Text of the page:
Soap making questions. : LUSENET : Countryside : One Thread

I am new to soap making. I have recipes for one pound batches. If I want to double or triple the batches do I also double or triple all the ingredients, or would there be a difference in the amount of lye I use? Also, how do you get those beautful swirly effects like white soap with blue swirls or white with lavender swirls? Thanks for any info. Kathleen

-- Kathleen (, March 14, 2000


Kathleen, I learned most of what I know from Millers Homemade Soap Page; I got ingredients that I couldn't find locally from Sweetcakes and Lavender Lane. Do a search for "making soap". I've had lots of fun with this hobby. It"s a great way to make some extra money, too. I started with the idea of giving something a little different as gifts one year, and folks loved it. Now I have them in a local shop, and sell at craft shows and flea markets when I feel like it. I have always just gone ahead and doubled or tripled ingredients, with no negative effects. Best of luck! Cathy

-- Cathy Horn (, March 15, 2000.

I have a question. What do you use as a mold for your soap? I wish I could find some sort of molds that were individual so I don't have to cut the soap in bars. Seems they would look better.

-- barbara (, March 15, 2000.

I save the 1 Quart containers that 1/2 & 1/2 comes in. I then make a large batch of plain soap and mix the individual scents in the quart containers. Let the soap cure in the quarts for 2 days, peel away the paper from the quart containers and slice the soap. This method is very neat and easy to use. Chris

-- Chris Dehne (, March 15, 2000.

I bought a few plastic molds at A.C.Moore (craft store) for $1.59 each. I also got 2 pieces of PVC that are 3 inches across and 1 foot long. Grease them good, put plastic on the bottom end secured with a rubber band, and pour in your soap. Wrap wih a towel for at least 24 hours. If the soap is fairly firm, you can push it right out. If not, give it another day. Sometimes it wants to stick, so I put it in the freezer for 20 minutes or so. Usually it will slide right out. I slice it into 3/4 inch thick rounds and let it cure. I really try not to get too fancy, since part of my handmade soaps appeal is it's low price compared to many others that I see. I still like bars the best.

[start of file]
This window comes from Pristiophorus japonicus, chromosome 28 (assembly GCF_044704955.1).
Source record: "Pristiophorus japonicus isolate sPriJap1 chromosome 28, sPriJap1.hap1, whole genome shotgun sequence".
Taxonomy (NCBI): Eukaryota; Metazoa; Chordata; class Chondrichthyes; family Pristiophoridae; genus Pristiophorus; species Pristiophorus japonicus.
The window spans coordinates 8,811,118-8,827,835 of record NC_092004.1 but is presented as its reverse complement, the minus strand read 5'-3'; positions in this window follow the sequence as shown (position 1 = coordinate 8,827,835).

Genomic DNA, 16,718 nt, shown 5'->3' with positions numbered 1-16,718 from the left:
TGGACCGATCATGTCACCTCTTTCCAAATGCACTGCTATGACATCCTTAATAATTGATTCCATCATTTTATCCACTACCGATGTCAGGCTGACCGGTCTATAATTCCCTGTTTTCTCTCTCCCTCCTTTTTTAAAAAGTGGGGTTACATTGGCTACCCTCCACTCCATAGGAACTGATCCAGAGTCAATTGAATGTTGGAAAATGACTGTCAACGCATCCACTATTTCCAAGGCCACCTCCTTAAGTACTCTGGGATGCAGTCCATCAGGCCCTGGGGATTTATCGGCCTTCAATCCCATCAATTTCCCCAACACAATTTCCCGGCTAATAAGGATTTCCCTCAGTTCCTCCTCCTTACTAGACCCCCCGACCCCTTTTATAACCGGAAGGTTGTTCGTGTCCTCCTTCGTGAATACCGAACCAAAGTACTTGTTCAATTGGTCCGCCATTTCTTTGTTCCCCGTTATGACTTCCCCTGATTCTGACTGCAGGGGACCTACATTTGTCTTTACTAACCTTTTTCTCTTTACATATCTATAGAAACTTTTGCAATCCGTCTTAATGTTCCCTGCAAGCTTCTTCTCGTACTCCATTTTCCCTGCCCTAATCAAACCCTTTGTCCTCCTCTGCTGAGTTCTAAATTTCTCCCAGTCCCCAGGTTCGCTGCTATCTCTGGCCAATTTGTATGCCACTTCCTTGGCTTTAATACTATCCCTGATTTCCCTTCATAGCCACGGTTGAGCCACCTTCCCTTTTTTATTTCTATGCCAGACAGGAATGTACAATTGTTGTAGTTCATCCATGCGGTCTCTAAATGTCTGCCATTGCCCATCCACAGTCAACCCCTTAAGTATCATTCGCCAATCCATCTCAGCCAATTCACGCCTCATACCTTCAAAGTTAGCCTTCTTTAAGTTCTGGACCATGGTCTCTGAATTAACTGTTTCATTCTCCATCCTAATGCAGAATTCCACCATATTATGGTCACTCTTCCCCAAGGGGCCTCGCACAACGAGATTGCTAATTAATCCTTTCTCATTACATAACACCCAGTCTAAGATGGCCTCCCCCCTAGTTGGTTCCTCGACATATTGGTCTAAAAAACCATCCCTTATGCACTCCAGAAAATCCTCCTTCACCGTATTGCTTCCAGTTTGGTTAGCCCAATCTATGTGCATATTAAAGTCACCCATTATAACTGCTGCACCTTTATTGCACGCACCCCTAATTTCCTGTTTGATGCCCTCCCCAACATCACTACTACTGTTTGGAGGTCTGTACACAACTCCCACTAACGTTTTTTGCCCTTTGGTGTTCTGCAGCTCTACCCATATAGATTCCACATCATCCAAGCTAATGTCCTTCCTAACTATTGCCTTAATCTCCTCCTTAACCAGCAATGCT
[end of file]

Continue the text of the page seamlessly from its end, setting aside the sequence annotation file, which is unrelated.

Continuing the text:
-- Cathy (, March 15, 2000.

For swirly effects, also called marbling,after the soap traces,pour most but not all of it into the mold- it needs to be something you can stir,not individual molds.Working quickly, color the reserved soap with soap dye chips or herbs or whatever you are using, and stir it well until it is all the same color. Pour the colored soap onto the plain soap and use a slotted spoon or a stick to go back and forth through the two layers a time or two.Too much stirring will ruin the effect. The plastic trays that storebought cookies and muffins come in make very nice individual molds.YOu can ask friends to save them for you and give them a bar of the soap after you make it.I also like the small size yogurt containers, the ones made with soft plastic, filled about 1/3 full they make a very nice round soap that is tapered just enough to pop out nicely.

-- Rebekah (, March 15, 2000.

I actually make a five pound using the receipe for the one pound. I did run in on the lye calulator chart to make sure. I also bought an expensive mold for Summers Past in CA., but my husband has since made me a couple of molds using the Miller cite deminions. My husband's is better because the sides unscrew(wooden mold) and you just push the soap out. I also have a few Milkey Way Molds which are really neat but are expensive and each mold only makes about three bars (lg bars). My mom really loves the molds so I use them for her as gifts. I would read the Kathy Miller site before buying the books. I have tried receipes in several books that have been flops. Since I started messing around on her web site I have put out some really nice bars. There is also a great forum on soap owned by Sugar Plum Sundries. Visit it it is wonderful. Whenever one has a question you get an answer in minutes. Good Luck,

-- Debbie (, March 20, 2000.

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